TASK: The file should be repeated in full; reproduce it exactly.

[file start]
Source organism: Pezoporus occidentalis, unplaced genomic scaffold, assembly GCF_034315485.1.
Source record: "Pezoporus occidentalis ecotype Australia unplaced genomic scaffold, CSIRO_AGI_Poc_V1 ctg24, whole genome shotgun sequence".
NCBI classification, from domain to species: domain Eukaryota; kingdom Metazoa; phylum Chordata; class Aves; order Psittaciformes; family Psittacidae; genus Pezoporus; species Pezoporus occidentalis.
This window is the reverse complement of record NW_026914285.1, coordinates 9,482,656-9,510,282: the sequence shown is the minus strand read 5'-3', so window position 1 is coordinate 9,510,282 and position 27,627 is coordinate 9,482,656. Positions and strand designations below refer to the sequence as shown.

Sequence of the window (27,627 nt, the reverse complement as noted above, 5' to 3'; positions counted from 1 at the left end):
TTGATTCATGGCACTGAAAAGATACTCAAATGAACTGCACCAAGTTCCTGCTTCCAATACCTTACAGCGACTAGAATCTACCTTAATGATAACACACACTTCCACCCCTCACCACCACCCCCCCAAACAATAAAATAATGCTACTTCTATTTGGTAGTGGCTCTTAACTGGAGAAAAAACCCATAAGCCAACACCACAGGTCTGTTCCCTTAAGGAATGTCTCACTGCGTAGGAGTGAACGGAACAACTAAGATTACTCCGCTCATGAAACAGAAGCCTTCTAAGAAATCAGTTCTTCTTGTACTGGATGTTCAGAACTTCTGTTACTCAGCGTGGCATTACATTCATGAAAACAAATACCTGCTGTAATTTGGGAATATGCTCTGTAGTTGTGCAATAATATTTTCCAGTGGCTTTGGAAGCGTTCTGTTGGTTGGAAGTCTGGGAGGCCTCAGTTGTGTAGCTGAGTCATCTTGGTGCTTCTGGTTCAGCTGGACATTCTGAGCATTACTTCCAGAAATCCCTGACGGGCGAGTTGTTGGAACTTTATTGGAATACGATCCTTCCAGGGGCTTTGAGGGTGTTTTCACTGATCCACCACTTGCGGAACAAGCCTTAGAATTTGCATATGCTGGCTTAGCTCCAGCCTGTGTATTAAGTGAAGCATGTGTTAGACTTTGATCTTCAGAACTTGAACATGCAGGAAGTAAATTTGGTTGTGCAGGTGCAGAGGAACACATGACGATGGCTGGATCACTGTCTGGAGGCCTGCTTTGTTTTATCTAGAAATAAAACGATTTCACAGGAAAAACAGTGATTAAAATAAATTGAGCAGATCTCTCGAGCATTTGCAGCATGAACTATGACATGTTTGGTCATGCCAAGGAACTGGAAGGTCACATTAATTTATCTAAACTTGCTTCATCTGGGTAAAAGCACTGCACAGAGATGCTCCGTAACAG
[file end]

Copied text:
Source organism: Pezoporus occidentalis, unplaced genomic scaffold, assembly GCF_034315485.1.
Source record: "Pezoporus occidentalis ecotype Australia unplaced genomic scaffold, CSIRO_AGI_Poc_V1 ctg24, whole genome shotgun sequence".
NCBI classification, from domain to species: domain Eukaryota; kingdom Metazoa; phylum Chordata; class Aves; order Psittaciformes; family Psittacidae; genus Pezoporus; species Pezoporus occidentalis.
This window is the reverse complement of record NW_026914285.1, coordinates 9,482,656-9,510,282: the sequence shown is the minus strand read 5'-3', so window position 1 is coordinate 9,510,282 and position 27,627 is coordinate 9,482,656. Positions and strand designations below refer to the sequence as shown.

Sequence of the window (27,627 nt, the reverse complement as noted above, 5' to 3'; positions counted from 1 at the left end):
TTGATTCATGGCACTGAAAAGATACTCAAATGAACTGCACCAAGTTCCTGCTTCCAATACCTTACAGCGACTAGAATCTACCTTAATGATAACACACACTTCCACCCCTCACCACCACCCCCCCAAACAATAAAATAATGCTACTTCTATTTGGTAGTGGCTCTTAACTGGAGAAAAAACCCATAAGCCAACACCACAGGTCTGTTCCCTTAAGGAATGTCTCACTGCGTAGGAGTGAACGGAACAACTAAGATTACTCCGCTCATGAAACAGAAGCCTTCTAAGAAATCAGTTCTTCTTGTACTGGATGTTCAGAACTTCTGTTACTCAGCGTGGCATTACATTCATGAAAACAAATACCTGCTGTAATTTGGGAATATGCTCTGTAGTTGTGCAATAATATTTTCCAGTGGCTTTGGAAGCGTTCTGTTGGTTGGAAGTCTGGGAGGCCTCAGTTGTGTAGCTGAGTCATCTTGGTGCTTCTGGTTCAGCTGGACATTCTGAGCATTACTTCCAGAAATCCCTGACGGGCGAGTTGTTGGAACTTTATTGGAATACGATCCTTCCAGGGGCTTTGAGGGTGTTTTCACTGATCCACCACTTGCGGAACAAGCCTTAGAATTTGCATATGCTGGCTTAGCTCCAGCCTGTGTATTAAGTGAAGCATGTGTTAGACTTTGATCTTCAGAACTTGAACATGCAGGAAGTAAATTTGGTTGTGCAGGTGCAGAGGAACACATGACGATGGCTGGATCACTGTCTGGAGGCCTGCTTTGTTTTATCTAGAAATAAAACGATTTCACAGGAAAAACAGTGATTAAAATAAATTGAGCAGATCTCTCGAGCATTTGCAGCATGAACTATGACATGTTTGGTCATGCCAAGGAACTGGAAGGTCACATTAATTTATCTAAACTTGCTTCATCTGGGTAAAAGCACTGCACAGAGATGCTCCGTAACAG